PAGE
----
Yanukovych spoke of “self-defence units”. Most observers call them Russian tanks
Clear attempts over the last two days to provoke violent confrontation in the Crimea, as well as the worst act of anti-Semitic vandalism in 20 years seem to confirm the warnings from authoritative Russian analyst Andrei Illarionov that Putin wants to provoke civil war in Ukraine Gross anti-Semitic graffiti has appeared in Simferopol on the second day of the effective siege of the city by armed Russian-speakers in uniforms without any identifying marks.
The Ner Tamid Synagogue belonging to the Progressive Judaism Community had a foul piece of graffiti daubed on its outer wall. The words “Death to Jews”, with an offensive word used; are surrounded by a swastika, Celtic wolf’s hook and Wolfsangel.
The Euro-Asian Jewish Congress points out that the Wolfsangel painted is, in fact, a back-to-front image of the symbol normally used by Ukrainian radical nationalists.
Viacheslav Likhachev, an analyst who has long monitored anti-Semitism and xenophobia in Ukraine notes drily that this vandalism has suddenly appeared in a city under the control of unidentified pro-Russian separatists. He cannot recall anything of the kind during the three months of EuroMaidan protests in Lviv, Chernivtsi or Kyiv under Maidan Self-Defence units.
As reported, both the Yanukovych regime and Russian propaganda have tried very hard to present the Maidan movement as “fascist”, “anti-Semitic”, xenophobic and anti-Russian. They have run up against a number of major difficulties, not least the active involvement in the Maidan protests of people who would logically have most to fear if the propaganda hype were true. This includes Jewish people, Crimean Tatars, people from other ethnic minorities. Two of the people who died defending Maidan – Serhiy Nihoyan and Georgy Aratunyan – were of Armenian origin.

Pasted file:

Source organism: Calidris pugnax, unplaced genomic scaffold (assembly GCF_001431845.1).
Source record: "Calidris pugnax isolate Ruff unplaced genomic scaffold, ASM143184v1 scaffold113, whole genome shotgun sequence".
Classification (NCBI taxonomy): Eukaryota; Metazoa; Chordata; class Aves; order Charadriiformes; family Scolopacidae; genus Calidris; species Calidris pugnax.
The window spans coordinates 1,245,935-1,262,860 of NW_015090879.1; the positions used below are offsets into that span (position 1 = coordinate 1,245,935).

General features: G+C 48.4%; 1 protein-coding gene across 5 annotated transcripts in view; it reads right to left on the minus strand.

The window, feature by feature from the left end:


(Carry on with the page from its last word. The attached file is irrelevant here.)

This line was attempted by Viktor Yanukovych at a press conference given to Russian journalists in Rostov on the Don on Feb 28. He claimed that “Crimeans don’t want to obey nationalists and Bandera-supporters. This is the wish of simple people, Crimeans to self-organization, creation of self-defence units which are currently being formed in the Crimea.” Yanukovych did not explain how these “self-defence units” have come by large amounts of Russian tanks and other military equipment, not to mention huge amounts of arms.
Putin’s silence which Yanukovych purportedly found baffling is nothing of the kind, of course, if one considers the clear synchronization of events. Within hours of these supposedly mysterious gunmen who do not seem to have recognized the Crimean prime minister, Anatoly Mohylyov, seizing the Crimean parliament, deputies were allowed in. The latter obligingly voted for a government under Russian Unity Party politician Sergei Aksyonov. His “election” more or less coincided with news that Viktor Yanukovych had emerged with a statement and promised press conference, Despite the former Ukrainian president having been in hiding since abandoning his residence and presidential administration on the evening of Feb 21, Yanukovych has claimed that he remains president and Asyonov that he answers to Yanukovych. Putin is keeping his distance but has refused to accept the new government in Kyiv, recognized by the West. Askyonov is now reported by the Russian Interfax agency as having appealed to Putin “for assistance”. Brotherly, of course…